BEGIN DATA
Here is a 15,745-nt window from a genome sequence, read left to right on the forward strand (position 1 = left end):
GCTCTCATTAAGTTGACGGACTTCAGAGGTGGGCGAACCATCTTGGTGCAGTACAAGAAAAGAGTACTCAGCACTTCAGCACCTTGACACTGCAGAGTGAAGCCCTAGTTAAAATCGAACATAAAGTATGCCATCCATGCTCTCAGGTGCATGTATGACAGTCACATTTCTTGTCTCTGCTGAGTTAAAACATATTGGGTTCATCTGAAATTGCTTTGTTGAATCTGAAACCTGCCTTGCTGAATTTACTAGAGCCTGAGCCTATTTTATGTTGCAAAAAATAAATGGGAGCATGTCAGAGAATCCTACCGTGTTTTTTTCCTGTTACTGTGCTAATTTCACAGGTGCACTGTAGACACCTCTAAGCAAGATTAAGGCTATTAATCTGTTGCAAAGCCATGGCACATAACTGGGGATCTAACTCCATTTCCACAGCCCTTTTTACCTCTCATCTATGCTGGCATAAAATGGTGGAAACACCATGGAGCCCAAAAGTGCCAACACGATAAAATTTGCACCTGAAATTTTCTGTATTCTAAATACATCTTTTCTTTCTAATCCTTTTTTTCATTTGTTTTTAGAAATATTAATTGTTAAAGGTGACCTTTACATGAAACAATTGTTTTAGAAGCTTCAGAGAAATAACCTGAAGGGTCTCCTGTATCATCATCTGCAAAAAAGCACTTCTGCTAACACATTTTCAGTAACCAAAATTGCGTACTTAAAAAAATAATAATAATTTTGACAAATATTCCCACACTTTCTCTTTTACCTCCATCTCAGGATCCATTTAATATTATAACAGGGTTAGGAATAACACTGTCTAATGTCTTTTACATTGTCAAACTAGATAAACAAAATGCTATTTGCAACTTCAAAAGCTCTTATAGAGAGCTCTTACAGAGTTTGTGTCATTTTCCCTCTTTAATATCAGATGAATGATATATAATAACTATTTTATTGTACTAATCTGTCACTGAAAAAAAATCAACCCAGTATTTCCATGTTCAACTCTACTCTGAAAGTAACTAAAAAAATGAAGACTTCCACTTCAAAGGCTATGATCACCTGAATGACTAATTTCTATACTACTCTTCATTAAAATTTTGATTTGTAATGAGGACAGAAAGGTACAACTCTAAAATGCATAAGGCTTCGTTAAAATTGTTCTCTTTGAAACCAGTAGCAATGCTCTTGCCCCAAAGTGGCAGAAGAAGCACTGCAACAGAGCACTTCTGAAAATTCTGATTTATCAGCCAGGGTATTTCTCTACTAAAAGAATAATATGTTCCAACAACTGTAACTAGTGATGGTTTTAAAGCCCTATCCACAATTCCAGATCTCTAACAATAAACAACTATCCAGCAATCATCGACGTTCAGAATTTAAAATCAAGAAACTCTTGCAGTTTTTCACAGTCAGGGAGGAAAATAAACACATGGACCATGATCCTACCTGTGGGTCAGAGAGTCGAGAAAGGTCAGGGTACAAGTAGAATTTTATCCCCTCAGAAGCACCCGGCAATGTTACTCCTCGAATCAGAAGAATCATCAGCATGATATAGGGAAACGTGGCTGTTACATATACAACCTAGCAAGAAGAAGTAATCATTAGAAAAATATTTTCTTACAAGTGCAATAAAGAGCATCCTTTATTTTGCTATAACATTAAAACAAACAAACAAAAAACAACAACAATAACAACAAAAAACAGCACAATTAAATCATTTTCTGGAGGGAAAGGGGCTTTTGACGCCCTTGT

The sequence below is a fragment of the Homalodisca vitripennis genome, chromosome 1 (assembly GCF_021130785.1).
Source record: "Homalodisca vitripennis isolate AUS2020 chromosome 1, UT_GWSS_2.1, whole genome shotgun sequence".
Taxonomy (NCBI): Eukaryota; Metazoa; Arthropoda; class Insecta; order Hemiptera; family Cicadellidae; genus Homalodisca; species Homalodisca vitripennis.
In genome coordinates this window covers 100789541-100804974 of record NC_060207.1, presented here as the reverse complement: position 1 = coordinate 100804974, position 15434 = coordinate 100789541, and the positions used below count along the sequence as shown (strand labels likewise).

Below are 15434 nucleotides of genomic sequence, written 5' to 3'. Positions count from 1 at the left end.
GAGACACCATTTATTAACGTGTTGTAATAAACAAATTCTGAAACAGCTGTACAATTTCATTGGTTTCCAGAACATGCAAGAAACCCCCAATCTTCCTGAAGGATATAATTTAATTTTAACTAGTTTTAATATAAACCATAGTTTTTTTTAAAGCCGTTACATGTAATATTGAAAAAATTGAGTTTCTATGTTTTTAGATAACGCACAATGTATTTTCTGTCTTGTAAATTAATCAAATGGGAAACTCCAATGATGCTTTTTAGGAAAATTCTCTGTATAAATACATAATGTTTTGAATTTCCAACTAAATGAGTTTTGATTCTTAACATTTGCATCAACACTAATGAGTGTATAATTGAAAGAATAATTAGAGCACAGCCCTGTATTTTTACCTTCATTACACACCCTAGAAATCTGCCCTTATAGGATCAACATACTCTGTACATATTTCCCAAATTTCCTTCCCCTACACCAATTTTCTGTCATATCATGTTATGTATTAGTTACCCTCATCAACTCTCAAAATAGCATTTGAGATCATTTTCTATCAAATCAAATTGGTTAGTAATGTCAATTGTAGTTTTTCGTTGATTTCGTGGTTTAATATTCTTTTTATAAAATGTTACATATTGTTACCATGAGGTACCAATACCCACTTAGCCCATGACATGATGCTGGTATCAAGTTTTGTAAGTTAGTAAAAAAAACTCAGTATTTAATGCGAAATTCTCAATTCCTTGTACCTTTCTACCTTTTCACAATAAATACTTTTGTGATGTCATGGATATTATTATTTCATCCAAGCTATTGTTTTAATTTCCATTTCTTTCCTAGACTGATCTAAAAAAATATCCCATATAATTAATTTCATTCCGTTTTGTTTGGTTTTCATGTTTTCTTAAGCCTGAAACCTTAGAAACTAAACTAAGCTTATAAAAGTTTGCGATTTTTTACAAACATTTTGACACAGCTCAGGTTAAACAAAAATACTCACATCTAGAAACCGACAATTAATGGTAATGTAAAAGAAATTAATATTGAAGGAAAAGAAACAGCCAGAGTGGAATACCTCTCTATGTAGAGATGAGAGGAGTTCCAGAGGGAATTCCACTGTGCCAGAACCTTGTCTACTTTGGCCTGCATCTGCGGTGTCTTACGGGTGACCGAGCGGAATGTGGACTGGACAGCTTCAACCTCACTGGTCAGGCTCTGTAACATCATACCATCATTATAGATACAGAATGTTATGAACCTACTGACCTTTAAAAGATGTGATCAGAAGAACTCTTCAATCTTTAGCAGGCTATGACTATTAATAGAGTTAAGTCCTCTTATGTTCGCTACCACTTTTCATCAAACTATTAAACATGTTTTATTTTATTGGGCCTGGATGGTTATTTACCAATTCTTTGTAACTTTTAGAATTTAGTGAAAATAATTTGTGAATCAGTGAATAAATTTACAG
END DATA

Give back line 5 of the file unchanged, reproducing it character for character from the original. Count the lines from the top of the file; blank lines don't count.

Taxonomy (NCBI): Eukaryota; Metazoa; Arthropoda; class Insecta; order Hemiptera; family Cicadellidae; genus Homalodisca; species Homalodisca vitripennis.